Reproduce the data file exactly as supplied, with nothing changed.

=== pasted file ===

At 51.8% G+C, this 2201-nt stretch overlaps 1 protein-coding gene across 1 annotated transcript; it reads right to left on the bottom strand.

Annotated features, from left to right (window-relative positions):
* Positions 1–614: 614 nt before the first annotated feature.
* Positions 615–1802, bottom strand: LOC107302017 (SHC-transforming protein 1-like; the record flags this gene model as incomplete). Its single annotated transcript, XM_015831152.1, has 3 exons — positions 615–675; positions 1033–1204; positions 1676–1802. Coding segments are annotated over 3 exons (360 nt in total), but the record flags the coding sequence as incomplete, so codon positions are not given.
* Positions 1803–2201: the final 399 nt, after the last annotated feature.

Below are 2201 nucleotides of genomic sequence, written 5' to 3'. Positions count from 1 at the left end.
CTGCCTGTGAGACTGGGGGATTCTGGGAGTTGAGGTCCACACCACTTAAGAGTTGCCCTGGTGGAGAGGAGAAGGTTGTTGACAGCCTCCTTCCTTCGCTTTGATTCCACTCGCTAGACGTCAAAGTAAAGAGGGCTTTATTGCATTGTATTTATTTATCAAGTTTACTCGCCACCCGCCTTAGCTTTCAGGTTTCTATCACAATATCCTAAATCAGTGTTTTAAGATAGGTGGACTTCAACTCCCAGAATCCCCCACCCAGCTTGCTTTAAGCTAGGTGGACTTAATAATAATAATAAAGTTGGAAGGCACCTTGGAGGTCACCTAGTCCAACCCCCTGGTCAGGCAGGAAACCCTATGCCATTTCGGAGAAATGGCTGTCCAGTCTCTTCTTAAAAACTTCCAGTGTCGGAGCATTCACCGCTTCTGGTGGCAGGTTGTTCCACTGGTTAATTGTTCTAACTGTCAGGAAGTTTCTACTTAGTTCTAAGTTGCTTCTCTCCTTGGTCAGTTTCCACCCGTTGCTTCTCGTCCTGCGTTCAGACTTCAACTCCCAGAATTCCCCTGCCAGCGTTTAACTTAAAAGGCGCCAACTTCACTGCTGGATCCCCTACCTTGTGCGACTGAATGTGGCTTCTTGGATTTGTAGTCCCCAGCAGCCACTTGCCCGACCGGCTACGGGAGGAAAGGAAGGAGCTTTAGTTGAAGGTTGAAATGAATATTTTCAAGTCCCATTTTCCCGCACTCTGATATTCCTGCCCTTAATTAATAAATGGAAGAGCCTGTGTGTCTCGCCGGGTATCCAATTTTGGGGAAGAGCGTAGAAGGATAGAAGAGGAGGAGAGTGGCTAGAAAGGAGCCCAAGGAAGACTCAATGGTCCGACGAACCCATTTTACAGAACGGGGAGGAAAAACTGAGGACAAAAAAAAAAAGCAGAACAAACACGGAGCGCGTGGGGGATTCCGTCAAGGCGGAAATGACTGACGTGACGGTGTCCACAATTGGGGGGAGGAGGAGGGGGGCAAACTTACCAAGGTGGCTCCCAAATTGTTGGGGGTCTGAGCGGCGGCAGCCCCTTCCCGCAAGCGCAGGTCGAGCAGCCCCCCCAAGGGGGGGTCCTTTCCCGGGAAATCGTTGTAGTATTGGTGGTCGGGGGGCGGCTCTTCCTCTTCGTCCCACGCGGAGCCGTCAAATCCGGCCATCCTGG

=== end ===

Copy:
At 51.8% G+C, this 2201-nt stretch overlaps 1 protein-coding gene across 1 annotated transcript; it reads right to left on the bottom strand.

Annotated features, from left to right (window-relative positions):
* Positions 1–614: 614 nt before the first annotated feature.
* Positions 615–1802, bottom strand: LOC107302017 (SHC-transforming protein 1-like; the record flags this gene model as incomplete). Its single annotated transcript, XM_015831152.1, has 3 exons — positions 615–675; positions 1033–1204; positions 1676–1802. Coding segments are annotated over 3 exons (360 nt in total), but the record flags the coding sequence as incomplete, so codon positions are not given.
* Positions 1803–2201: the final 399 nt, after the last annotated feature.

Below are 2201 nucleotides of genomic sequence, written 5' to 3'. Positions count from 1 at the left end.
CTGCCTGTGAGACTGGGGGATTCTGGGAGTTGAGGTCCACACCACTTAAGAGTTGCCCTGGTGGAGAGGAGAAGGTTGTTGACAGCCTCCTTCCTTCGCTTTGATTCCACTCGCTAGACGTCAAAGTAAAGAGGGCTTTATTGCATTGTATTTATTTATCAAGTTTACTCGCCACCCGCCTTAGCTTTCAGGTTTCTATCACAATATCCTAAATCAGTGTTTTAAGATAGGTGGACTTCAACTCCCAGAATCCCCCACCCAGCTTGCTTTAAGCTAGGTGGACTTAATAATAATAATAAAGTTGGAAGGCACCTTGGAGGTCACCTAGTCCAACCCCCTGGTCAGGCAGGAAACCCTATGCCATTTCGGAGAAATGGCTGTCCAGTCTCTTCTTAAAAACTTCCAGTGTCGGAGCATTCACCGCTTCTGGTGGCAGGTTGTTCCACTGGTTAATTGTTCTAACTGTCAGGAAGTTTCTACTTAGTTCTAAGTTGCTTCTCTCCTTGGTCAGTTTCCACCCGTTGCTTCTCGTCCTGCGTTCAGACTTCAACTCCCAGAATTCCCCTGCCAGCGTTTAACTTAAAAGGCGCCAACTTCACTGCTGGATCCCCTACCTTGTGCGACTGAATGTGGCTTCTTGGATTTGTAGTCCCCAGCAGCCACTTGCCCGACCGGCTACGGGAGGAAAGGAAGGAGCTTTAGTTGAAGGTTGAAATGAATATTTTCAAGTCCCATTTTCCCGCACTCTGATATTCCTGCCCTTAATTAATAAATGGAAGAGCCTGTGTGTCTCGCCGGGTATCCAATTTTGGGGAAGAGCGTAGAAGGATAGAAGAGGAGGAGAGTGGCTAGAAAGGAGCCCAAGGAAGACTCAATGGTCCGACGAACCCATTTTACAGAACGGGGAGGAAAAACTGAGGACAAAAAAAAAAAGCAGAACAAACACGGAGCGCGTGGGGGATTCCGTCAAGGCGGAAATGACTGACGTGACGGTGTCCACAATTGGGGGGAGGAGGAGGGGGGCAAACTTACCAAGGTGGCTCCCAAATTGTTGGGGGTCTGAGCGGCGGCAGCCCCTTCCCGCAAGCGCAGGTCGAGCAGCCCCCCCAAGGGGGGGTCCTTTCCCGGGAAATCGTTGTAGTATTGGTGGTCGGGGGGCGGCTCTTCCTCTTCGTCCCACGCGGAGCCGTCAAATCCGGCCATCCTGG